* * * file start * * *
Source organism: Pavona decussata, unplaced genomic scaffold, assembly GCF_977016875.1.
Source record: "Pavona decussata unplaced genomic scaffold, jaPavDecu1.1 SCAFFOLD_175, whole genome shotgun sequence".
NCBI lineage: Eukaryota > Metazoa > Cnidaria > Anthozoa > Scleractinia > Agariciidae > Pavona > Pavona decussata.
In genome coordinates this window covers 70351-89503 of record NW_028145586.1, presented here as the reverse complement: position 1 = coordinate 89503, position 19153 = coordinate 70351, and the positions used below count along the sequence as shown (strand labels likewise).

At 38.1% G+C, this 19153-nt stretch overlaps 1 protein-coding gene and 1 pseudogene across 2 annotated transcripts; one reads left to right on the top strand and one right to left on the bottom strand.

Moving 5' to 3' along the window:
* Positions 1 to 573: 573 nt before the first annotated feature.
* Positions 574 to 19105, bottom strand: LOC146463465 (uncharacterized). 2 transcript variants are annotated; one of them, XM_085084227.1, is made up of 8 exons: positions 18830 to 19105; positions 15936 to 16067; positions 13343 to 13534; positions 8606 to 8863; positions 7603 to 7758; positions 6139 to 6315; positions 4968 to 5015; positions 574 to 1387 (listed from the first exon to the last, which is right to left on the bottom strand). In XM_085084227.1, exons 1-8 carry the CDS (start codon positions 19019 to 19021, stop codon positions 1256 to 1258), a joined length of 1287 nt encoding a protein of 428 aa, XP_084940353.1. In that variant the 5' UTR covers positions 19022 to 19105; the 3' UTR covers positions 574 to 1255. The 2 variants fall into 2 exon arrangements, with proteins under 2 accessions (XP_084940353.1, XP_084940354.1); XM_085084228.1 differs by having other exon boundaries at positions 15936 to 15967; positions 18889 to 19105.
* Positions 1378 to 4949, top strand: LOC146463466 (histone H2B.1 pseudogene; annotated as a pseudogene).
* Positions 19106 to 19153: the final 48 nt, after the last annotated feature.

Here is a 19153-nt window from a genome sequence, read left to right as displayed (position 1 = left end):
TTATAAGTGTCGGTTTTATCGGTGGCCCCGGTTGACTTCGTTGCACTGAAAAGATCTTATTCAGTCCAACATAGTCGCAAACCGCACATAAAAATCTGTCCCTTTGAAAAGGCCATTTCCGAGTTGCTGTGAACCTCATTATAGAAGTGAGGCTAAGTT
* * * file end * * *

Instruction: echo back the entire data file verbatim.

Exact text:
Source organism: Pavona decussata, unplaced genomic scaffold, assembly GCF_977016875.1.
Source record: "Pavona decussata unplaced genomic scaffold, jaPavDecu1.1 SCAFFOLD_175, whole genome shotgun sequence".
NCBI lineage: Eukaryota > Metazoa > Cnidaria > Anthozoa > Scleractinia > Agariciidae > Pavona > Pavona decussata.
In genome coordinates this window covers 70351-89503 of record NW_028145586.1, presented here as the reverse complement: position 1 = coordinate 89503, position 19153 = coordinate 70351, and the positions used below count along the sequence as shown (strand labels likewise).

At 38.1% G+C, this 19153-nt stretch overlaps 1 protein-coding gene and 1 pseudogene across 2 annotated transcripts; one reads left to right on the top strand and one right to left on the bottom strand.

Moving 5' to 3' along the window:
* Positions 1 to 573: 573 nt before the first annotated feature.
* Positions 574 to 19105, bottom strand: LOC146463465 (uncharacterized). 2 transcript variants are annotated; one of them, XM_085084227.1, is made up of 8 exons: positions 18830 to 19105; positions 15936 to 16067; positions 13343 to 13534; positions 8606 to 8863; positions 7603 to 7758; positions 6139 to 6315; positions 4968 to 5015; positions 574 to 1387 (listed from the first exon to the last, which is right to left on the bottom strand). In XM_085084227.1, exons 1-8 carry the CDS (start codon positions 19019 to 19021, stop codon positions 1256 to 1258), a joined length of 1287 nt encoding a protein of 428 aa, XP_084940353.1. In that variant the 5' UTR covers positions 19022 to 19105; the 3' UTR covers positions 574 to 1255. The 2 variants fall into 2 exon arrangements, with proteins under 2 accessions (XP_084940353.1, XP_084940354.1); XM_085084228.1 differs by having other exon boundaries at positions 15936 to 15967; positions 18889 to 19105.
* Positions 1378 to 4949, top strand: LOC146463466 (histone H2B.1 pseudogene; annotated as a pseudogene).
* Positions 19106 to 19153: the final 48 nt, after the last annotated feature.

Here is a 19153-nt window from a genome sequence, read left to right as displayed (position 1 = left end):
TTATAAGTGTCGGTTTTATCGGTGGCCCCGGTTGACTTCGTTGCACTGAAAAGATCTTATTCAGTCCAACATAGTCGCAAACCGCACATAAAAATCTGTCCCTTTGAAAAGGCCATTTCCGAGTTGCTGTGAACCTCATTATAGAAGTGAGGCTAAGTT